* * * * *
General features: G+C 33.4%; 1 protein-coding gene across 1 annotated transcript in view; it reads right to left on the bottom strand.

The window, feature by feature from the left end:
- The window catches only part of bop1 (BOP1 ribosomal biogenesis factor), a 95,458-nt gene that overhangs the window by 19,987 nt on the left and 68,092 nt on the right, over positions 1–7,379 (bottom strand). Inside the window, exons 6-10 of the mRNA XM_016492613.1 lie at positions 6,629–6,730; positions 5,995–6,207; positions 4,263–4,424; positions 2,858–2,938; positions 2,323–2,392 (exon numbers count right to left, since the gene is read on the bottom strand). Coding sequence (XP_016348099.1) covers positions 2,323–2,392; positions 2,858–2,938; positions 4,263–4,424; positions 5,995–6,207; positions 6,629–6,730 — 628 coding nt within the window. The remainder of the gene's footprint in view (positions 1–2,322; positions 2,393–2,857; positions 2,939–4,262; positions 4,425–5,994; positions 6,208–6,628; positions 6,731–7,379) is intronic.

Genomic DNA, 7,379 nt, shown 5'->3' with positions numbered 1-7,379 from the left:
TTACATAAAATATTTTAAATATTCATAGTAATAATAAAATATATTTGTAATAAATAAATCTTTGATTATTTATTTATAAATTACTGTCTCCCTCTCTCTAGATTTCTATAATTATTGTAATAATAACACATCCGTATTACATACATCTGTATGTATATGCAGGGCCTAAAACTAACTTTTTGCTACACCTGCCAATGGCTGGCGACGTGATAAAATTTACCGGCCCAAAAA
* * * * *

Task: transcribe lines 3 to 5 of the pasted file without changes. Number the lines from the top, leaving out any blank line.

- The window catches only part of bop1 (BOP1 ribosomal biogenesis factor), a 95,458-nt gene that overhangs the window by 19,987 nt on the left and 68,092 nt on the right, over positions 1–7,379 (bottom strand). Inside the window, exons 6-10 of the mRNA XM_016492613.1 lie at positions 6,629–6,730; positions 5,995–6,207; positions 4,263–4,424; positions 2,858–2,938; positions 2,323–2,392 (exon numbers count right to left, since the gene is read on the bottom strand). Coding sequence (XP_016348099.1) covers positions 2,323–2,392; positions 2,858–2,938; positions 4,263–4,424; positions 5,995–6,207; positions 6,629–6,730 — 628 coding nt within the window. The remainder of the gene's footprint in view (positions 1–2,322; positions 2,393–2,857; positions 2,939–4,262; positions 4,425–5,994; positions 6,208–6,628; positions 6,731–7,379) is intronic.

Genomic DNA, 7,379 nt, shown 5'->3' with positions numbered 1-7,379 from the left:
TTACATAAAATATTTTAAATATTCATAGTAATAATAAAATATATTTGTAATAAATAAATCTTTGATTATTTATTTATAAATTACTGTCTCCCTCTCTCTAGATTTCTATAATTATTGTAATAATAACACATCCGTATTACATACATCTGTATGTATATGCAGGGCCTAAAACTAACTTTTTGCTACACCTGCCAATGGCTGGCGACGTGATAAAATTTACCGGCCCAAAAA